Every Day Business Tips from Social Media Author Chris Brogan

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As you seek to grow your business or not-for-profit, are you looking for the latest and greatest technology or tool to help you get ahead of the next guy? I have to admit that’s how I’ve viewed social media—a cost-effective way to outsell the competition. This week, I had the opportunity to hear Chris Brogan, social media guru and author of “Trust Agents”, speak to the Dallas Social Media Club. Essentially, it was a talk on how to use the new tools of social media in old ways. And I mean that in the most positive way.  Stay tuned.

 Chris began his talk by asking how many audience members were in customer service. Trick question. Apparently the right answer is we are ALL in customer service. By the time he asked how many were in sales, we had caught on and all claimed to be in sales.

Chris Brogan, author of Trust Agents

He encouraged us to view our business roles as farmers, and not as factory workers. We need to focus on preparing the soil and watering and nurturing the crop. A farmer has patience and doesn’t expect an immediate reward. In contrast, a factory worker focuses on throughput, speed and efficiency. In a factory, it’s just a transaction, on a farm, it’s a relationship.

We were exhorted to “Grow Bigger Ears,” listen more to others, and to focus on relationships.  Chris described the recipe for success as being 2 parts helping others, 2 parts connecting with others, and 1 part selling. And new tools, like FaceBook, LinkedIn, and Twitter, are great for connecting with others. A hint from Chris: stop networking in just your own vertical area or geography. If the economy hits a speed bump, your whole network loses their jobs at the same time! Build some diversity by networking in different fields and cities/states.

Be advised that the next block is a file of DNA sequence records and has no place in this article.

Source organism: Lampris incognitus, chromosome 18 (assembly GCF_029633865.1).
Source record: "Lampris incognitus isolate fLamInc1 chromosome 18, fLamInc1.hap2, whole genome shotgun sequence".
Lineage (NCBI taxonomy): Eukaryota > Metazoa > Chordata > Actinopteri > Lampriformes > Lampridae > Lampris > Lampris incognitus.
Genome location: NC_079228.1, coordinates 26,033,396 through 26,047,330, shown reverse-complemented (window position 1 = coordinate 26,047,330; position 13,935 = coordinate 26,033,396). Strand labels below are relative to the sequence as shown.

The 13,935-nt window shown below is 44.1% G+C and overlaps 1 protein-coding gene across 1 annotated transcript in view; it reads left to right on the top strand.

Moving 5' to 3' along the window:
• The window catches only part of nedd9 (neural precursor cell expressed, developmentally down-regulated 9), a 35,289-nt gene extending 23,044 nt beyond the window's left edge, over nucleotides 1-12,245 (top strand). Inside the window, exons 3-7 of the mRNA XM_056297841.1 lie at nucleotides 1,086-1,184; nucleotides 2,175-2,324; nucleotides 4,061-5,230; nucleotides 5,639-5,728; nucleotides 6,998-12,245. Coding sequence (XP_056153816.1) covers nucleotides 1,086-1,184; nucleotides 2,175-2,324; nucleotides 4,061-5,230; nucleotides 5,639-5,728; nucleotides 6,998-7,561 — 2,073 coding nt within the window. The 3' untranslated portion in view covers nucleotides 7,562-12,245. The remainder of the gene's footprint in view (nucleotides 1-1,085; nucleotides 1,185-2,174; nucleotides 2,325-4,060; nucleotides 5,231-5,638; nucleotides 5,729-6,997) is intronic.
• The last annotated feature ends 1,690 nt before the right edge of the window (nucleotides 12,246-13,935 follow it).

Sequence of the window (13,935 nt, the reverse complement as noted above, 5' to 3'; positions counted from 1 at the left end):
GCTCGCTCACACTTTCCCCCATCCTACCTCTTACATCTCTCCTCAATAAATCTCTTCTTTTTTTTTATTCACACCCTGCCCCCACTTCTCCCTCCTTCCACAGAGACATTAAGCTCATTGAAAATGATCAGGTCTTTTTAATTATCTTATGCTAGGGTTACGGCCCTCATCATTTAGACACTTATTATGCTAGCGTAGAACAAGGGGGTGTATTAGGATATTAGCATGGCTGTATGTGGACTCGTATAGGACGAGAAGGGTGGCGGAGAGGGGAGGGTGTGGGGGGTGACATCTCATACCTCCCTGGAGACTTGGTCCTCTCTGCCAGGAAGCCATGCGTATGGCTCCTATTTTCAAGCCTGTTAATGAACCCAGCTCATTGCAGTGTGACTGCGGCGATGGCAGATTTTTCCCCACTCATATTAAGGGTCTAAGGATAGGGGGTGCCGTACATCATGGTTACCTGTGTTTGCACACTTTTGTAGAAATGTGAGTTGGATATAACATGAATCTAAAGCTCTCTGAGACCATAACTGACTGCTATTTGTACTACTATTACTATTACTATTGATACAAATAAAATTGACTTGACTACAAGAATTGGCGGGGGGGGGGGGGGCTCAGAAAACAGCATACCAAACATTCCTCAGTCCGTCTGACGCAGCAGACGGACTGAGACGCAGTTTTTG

We should be using these new social media tools to affirm others.  Recommend their business on Twitter, respond to their requests for information or introductions in LinkedIn, comment on their blogs. Come to think of it, it sounds a lot like the Golden Rule: Treat others as you would like to be treated, and don’t constantly try to sell something to them. So it’s using new tools in old ways, to support old-fashioned values. 

Thank you to Mike Merrill, Cynthia Smoot and the Dallas Social Media Club #smcdallas for hosting this event and for selecting Instant Imprints as the T-shirt supplier, and to sponsors Trip Case, Nomee, Southwest Air, Fairmont Dallas, and Firehost.

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This entry was posted on Saturday, January 23rd, 2010 at 3:59 pm and is filed under News. You can follow any responses to this entry through the RSS 2.0 feed. You can leave a response, or trackback from your own site.

4 Responses to “Every Day Business Tips from Social Media Author Chris Brogan”

  1. Jeff Hurt Says:

    Excellent recap and you captured Chris’ thoughts well. Glad you shared it here with everyone. BTW, thanks for sponsoring the event too!

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  2. Cynthia Smoot Says:

    Laurie, we are the ones who should be thanking you! The shirts you made for the Social Media Club of Dallas are amazing and I consider you a most valuable asset to our group! See you at February’s event featuring Aaron Strout!

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  3. Laurie Shook Says:

    Thanks for the feedback. We got great coverage of the Brogan event. In fact, here are links to 9 other blogs! http://www.socialmediadallas.com/ We’ll be selling SMC Dallas T-shirts at the next meeting, details here: http://smcdallas05.eventbrite.com/?ref=ecount

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  4. Brett Duncan Says:

    It keeps surprising me how many things I missed at that event (even though I was there) by reading through everyone’s recaps. From your post, I’m reminded of the real power behind thinking of ourselves as farmers and not factory workers. What a great metaphor! It implies that we must be patient, deliberate, consistent, responsive, and yes, yield a crop (even if it might not happen the way we think it will).

    I’ll look for you at the next event I’m at for sure.

    bd
    @bdunc1

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